I could not pass up this reported exchange between a U-Penn student and Newt Gingrich:
Student: “… you’ve also been married three times and admitted to having an affair with your current wife while you were still married to your second. As a successful politician who’s considering running for president, who would set the bar for moral conduct and be the voice of the American people, how do you reconcile this hypocritical interpretation of the religious values that you so vigorously defend?”
Gingrich: “I’ve had a life which, on occasion, has had problems. I believe in a forgiving God, and the American people will have to decide whether that’s their primary concern…”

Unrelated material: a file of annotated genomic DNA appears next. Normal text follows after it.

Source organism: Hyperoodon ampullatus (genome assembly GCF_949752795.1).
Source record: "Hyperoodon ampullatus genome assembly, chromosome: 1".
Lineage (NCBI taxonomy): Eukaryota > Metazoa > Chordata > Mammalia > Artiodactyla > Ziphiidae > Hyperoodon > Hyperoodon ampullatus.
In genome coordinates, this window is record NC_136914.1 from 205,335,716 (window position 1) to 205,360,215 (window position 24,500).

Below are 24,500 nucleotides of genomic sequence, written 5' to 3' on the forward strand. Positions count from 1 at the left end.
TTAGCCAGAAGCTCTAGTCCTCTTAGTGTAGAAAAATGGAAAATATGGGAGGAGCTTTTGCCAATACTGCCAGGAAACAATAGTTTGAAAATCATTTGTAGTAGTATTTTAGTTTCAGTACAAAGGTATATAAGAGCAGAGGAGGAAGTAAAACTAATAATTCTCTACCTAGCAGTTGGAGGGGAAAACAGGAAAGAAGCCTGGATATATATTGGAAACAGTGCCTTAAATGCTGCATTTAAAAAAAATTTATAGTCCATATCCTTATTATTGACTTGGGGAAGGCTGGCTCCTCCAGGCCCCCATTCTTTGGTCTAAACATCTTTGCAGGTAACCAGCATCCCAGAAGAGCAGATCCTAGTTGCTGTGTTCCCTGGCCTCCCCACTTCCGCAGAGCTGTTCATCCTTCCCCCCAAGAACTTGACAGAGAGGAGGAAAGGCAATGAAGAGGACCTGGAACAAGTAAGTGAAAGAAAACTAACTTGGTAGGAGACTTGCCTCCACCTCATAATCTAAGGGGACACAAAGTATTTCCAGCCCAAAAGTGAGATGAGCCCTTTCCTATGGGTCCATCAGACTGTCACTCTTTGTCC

OK, now I have a few questions:
- How would Gingrich know that his god has actually forgiven him?
- Is that something that the transgressor determines for himself?
- Does this assumed forgiveness undo the transgression in any way?
- How serious a transgression does he assume can be or will be forgiven?
- Does Gingrich assume that merely stating that he believes in a forgiving god will be a useful dodge in the future?
- Should we think it will be OK if he transgresses in the future, as long as he then states that he believes in a forgiving god?
But we know better than all this: Gingrich (or Falwell, or Graham, or Robertson, or Warren) can honestly claim to know the mind of his god only because that god is his own creation, a product of his own imagination. Like all gods.
And we are expected to respect their “beliefs”?